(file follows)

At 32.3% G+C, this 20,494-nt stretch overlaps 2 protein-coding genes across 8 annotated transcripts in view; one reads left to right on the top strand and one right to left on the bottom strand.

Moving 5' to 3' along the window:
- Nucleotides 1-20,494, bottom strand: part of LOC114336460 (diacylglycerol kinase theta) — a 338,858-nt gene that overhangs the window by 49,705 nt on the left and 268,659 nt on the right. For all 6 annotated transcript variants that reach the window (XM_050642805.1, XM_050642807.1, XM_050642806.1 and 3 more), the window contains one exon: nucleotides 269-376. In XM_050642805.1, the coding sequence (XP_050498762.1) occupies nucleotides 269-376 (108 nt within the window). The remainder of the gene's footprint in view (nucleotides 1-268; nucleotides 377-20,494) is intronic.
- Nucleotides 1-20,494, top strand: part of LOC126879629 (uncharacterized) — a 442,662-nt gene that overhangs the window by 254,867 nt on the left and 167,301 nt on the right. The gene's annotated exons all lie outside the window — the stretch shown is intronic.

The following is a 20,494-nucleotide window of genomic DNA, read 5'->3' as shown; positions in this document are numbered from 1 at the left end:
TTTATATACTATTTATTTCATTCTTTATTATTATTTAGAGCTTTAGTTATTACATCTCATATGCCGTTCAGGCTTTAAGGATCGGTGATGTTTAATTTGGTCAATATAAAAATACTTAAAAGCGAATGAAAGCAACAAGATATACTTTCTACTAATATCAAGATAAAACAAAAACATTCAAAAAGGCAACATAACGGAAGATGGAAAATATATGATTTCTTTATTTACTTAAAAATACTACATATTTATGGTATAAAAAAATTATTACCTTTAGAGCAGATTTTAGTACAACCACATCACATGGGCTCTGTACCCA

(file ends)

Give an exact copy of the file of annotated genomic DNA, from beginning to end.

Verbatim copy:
At 32.3% G+C, this 20,494-nt stretch overlaps 2 protein-coding genes across 8 annotated transcripts in view; one reads left to right on the top strand and one right to left on the bottom strand.

Moving 5' to 3' along the window:
- Nucleotides 1-20,494, bottom strand: part of LOC114336460 (diacylglycerol kinase theta) — a 338,858-nt gene that overhangs the window by 49,705 nt on the left and 268,659 nt on the right. For all 6 annotated transcript variants that reach the window (XM_050642805.1, XM_050642807.1, XM_050642806.1 and 3 more), the window contains one exon: nucleotides 269-376. In XM_050642805.1, the coding sequence (XP_050498762.1) occupies nucleotides 269-376 (108 nt within the window). The remainder of the gene's footprint in view (nucleotides 1-268; nucleotides 377-20,494) is intronic.
- Nucleotides 1-20,494, top strand: part of LOC126879629 (uncharacterized) — a 442,662-nt gene that overhangs the window by 254,867 nt on the left and 167,301 nt on the right. The gene's annotated exons all lie outside the window — the stretch shown is intronic.

The following is a 20,494-nucleotide window of genomic DNA, read 5'->3' as shown; positions in this document are numbered from 1 at the left end:
TTTATATACTATTTATTTCATTCTTTATTATTATTTAGAGCTTTAGTTATTACATCTCATATGCCGTTCAGGCTTTAAGGATCGGTGATGTTTAATTTGGTCAATATAAAAATACTTAAAAGCGAATGAAAGCAACAAGATATACTTTCTACTAATATCAAGATAAAACAAAAACATTCAAAAAGGCAACATAACGGAAGATGGAAAATATATGATTTCTTTATTTACTTAAAAATACTACATATTTATGGTATAAAAAAATTATTACCTTTAGAGCAGATTTTAGTACAACCACATCACATGGGCTCTGTACCCA